The Van Gogh Museum said Tuesday that a notebook of drawings billed as the Dutch artist’s lost work were imitations, shooting down claims by a French publisher to have made a major art discovery.
The Amsterdam-based museum said its experts had long been aware of the notebook, and on the basis of being sent 56 photos of 65 of its drawings “they were of the opinion that these could not be attributed to Vincent Van Gogh”.
The announcement came as French publishers Le Seuil told a press Paris conference that it was publishing 65 previously unknown Van Gogh’s drawings in a book on Thursday entitled “Vincent Van Gogh, the fog of Arles: the rediscovered sketchbook”.
But the Van Gogh museum said its experts had also examined the original drawings in 2013 and “did not change their minds”.
“Their opinion, based on years of research on Van Gogh’s drawings … is that these album drawings are imitations of Van Gogh’s drawings,” the museum said in a statement.
“The experts examined its style, technique and iconography, and among their conclusions were that it contains distinctive topographical errors and that its maker based it on discoloured drawings by Van Gogh,” the museum added.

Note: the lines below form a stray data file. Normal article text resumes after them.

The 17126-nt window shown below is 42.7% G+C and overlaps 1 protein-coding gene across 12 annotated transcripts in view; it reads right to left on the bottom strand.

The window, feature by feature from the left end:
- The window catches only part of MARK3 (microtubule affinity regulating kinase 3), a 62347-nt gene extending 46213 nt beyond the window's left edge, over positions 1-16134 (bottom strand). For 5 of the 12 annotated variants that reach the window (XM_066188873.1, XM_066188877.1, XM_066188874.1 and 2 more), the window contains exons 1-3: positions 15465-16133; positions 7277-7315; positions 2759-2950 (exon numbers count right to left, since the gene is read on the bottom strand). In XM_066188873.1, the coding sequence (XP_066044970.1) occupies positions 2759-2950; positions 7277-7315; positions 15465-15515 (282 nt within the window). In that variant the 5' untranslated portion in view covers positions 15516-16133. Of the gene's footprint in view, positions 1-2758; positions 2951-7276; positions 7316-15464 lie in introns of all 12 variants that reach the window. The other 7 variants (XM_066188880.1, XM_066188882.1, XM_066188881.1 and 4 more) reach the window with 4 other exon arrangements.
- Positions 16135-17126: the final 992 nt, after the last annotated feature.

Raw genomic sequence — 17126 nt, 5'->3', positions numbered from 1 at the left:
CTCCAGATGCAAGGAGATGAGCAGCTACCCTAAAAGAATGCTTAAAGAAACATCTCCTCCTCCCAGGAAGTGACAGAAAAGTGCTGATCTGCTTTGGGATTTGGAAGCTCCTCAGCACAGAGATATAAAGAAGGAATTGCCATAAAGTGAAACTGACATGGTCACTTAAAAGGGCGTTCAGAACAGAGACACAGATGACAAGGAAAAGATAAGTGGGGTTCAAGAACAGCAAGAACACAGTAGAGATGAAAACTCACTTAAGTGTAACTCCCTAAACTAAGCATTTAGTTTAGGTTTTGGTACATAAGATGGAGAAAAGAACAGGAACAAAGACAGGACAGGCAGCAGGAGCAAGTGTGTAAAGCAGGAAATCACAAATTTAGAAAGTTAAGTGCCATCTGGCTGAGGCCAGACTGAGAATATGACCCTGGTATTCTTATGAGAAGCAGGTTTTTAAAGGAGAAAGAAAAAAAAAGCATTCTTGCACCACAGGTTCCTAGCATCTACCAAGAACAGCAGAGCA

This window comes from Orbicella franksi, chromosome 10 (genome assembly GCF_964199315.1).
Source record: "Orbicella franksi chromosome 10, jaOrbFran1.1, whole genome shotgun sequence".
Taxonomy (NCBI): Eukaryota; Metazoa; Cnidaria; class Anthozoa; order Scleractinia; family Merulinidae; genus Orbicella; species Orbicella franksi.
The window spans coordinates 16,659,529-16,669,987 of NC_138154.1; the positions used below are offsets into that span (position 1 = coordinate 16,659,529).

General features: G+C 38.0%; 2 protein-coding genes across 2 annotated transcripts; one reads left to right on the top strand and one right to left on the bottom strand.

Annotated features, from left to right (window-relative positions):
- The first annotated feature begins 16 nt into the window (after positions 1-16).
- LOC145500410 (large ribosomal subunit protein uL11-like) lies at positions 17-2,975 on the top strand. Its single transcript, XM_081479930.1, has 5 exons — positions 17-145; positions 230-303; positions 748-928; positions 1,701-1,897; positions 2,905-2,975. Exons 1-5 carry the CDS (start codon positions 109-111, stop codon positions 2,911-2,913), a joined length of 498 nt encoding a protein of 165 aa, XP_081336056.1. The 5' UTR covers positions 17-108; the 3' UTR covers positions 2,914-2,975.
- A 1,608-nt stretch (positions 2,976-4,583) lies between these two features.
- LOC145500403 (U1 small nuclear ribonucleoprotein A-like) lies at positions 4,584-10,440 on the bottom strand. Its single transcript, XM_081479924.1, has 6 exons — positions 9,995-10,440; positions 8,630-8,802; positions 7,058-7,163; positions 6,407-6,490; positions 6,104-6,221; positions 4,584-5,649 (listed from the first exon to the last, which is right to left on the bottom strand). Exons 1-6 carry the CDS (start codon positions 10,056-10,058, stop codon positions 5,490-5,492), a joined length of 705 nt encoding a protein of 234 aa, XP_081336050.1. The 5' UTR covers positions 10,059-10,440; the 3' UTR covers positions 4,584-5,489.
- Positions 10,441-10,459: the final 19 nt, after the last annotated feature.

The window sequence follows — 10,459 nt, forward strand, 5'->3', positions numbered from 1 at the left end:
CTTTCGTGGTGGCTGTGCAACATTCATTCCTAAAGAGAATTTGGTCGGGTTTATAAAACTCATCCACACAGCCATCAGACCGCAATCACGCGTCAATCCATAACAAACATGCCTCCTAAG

Another clue debunking the authenticity of the notebook was that the drawings “are executed in brownish ink, and this type of ink has never been found in Van Gogh’s drawings from the years 1888-1890.”
The museum, one of Amsterdam’s major tourist attractions, holds some 500 Van Gogh drawings and four of his sketchbooks.
Le Seuil had described the sketches as “a very impressive ensemble” and insisted that “their authenticity is well established”.
It claimed the accounts book was found in the archives of the Cafe de la Gare in Arles where Van Gogh painted furiously over the period of his year-long stay there.